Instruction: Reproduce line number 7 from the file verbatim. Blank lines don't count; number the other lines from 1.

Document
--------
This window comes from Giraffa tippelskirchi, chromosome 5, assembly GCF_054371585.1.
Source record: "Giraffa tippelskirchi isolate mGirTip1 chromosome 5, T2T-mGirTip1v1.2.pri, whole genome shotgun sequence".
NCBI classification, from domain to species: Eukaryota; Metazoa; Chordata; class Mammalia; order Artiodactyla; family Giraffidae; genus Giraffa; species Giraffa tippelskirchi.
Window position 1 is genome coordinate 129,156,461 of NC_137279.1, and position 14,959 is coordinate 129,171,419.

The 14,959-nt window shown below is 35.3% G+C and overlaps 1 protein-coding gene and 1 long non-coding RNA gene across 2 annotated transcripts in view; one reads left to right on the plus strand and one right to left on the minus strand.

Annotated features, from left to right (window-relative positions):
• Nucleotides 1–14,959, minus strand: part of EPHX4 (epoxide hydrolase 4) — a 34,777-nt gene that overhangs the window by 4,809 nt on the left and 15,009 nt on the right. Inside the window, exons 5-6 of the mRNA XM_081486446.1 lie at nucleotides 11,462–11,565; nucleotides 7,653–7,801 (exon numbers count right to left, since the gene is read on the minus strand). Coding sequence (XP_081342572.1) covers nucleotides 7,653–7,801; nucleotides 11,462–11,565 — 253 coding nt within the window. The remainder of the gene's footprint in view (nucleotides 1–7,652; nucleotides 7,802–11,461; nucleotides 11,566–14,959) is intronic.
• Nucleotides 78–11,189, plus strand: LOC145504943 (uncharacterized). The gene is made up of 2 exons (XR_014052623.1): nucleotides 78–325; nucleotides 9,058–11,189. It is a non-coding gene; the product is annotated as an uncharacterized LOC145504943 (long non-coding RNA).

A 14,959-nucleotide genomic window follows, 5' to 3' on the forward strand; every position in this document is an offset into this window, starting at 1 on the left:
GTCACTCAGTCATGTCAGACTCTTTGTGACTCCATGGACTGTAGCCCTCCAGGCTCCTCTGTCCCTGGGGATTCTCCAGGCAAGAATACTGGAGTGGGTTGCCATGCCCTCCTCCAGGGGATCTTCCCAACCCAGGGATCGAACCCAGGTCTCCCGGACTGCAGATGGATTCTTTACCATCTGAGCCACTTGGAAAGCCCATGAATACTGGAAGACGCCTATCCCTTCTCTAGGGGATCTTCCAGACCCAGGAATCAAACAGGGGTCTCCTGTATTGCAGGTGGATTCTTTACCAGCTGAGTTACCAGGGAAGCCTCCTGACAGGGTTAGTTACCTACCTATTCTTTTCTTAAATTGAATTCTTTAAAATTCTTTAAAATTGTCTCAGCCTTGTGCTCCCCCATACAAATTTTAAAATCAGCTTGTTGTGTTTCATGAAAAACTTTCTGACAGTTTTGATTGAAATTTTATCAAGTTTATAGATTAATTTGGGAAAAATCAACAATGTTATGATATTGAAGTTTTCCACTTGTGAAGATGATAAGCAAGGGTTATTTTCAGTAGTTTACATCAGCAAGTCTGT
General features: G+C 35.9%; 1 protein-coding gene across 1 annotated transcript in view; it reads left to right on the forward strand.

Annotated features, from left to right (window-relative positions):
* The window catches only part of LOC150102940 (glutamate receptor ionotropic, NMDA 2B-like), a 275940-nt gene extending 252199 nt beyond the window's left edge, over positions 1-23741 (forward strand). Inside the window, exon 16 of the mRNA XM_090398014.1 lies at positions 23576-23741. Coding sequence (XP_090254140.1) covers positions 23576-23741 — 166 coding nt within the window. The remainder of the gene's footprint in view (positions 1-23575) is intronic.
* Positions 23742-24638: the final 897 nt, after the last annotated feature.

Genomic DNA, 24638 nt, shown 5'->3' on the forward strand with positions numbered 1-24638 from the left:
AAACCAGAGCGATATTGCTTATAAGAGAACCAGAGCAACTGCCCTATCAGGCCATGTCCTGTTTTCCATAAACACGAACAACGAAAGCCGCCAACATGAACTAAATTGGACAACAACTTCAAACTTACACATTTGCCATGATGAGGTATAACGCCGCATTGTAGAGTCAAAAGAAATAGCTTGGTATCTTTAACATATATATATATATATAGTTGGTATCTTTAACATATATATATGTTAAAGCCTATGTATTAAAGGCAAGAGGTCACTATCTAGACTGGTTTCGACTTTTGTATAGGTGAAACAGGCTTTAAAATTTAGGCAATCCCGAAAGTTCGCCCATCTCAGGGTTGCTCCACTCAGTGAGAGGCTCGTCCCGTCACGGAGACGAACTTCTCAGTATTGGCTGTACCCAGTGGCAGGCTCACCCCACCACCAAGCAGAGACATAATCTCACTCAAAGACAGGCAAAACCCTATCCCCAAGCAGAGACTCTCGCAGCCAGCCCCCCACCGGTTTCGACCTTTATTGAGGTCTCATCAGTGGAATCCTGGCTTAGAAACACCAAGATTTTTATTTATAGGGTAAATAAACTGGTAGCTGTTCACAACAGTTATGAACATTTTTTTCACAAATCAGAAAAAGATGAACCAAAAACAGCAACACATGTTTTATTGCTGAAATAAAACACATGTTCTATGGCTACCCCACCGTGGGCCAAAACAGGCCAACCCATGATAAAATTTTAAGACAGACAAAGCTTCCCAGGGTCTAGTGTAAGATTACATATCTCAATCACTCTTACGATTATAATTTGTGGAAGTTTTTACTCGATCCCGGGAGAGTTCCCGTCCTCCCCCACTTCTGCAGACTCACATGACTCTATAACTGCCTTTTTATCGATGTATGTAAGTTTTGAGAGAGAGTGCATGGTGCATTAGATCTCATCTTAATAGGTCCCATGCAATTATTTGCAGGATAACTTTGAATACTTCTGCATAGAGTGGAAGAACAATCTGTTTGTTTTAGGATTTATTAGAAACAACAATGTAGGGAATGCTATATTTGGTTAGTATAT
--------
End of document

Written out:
• Nucleotides 1–14,959, minus strand: part of EPHX4 (epoxide hydrolase 4) — a 34,777-nt gene that overhangs the window by 4,809 nt on the left and 15,009 nt on the right. Inside the window, exons 5-6 of the mRNA XM_081486446.1 lie at nucleotides 11,462–11,565; nucleotides 7,653–7,801 (exon numbers count right to left, since the gene is read on the minus strand). Coding sequence (XP_081342572.1) covers nucleotides 7,653–7,801; nucleotides 11,462–11,565 — 253 coding nt within the window. The remainder of the gene's footprint in view (nucleotides 1–7,652; nucleotides 7,802–11,461; nucleotides 11,566–14,959) is intronic.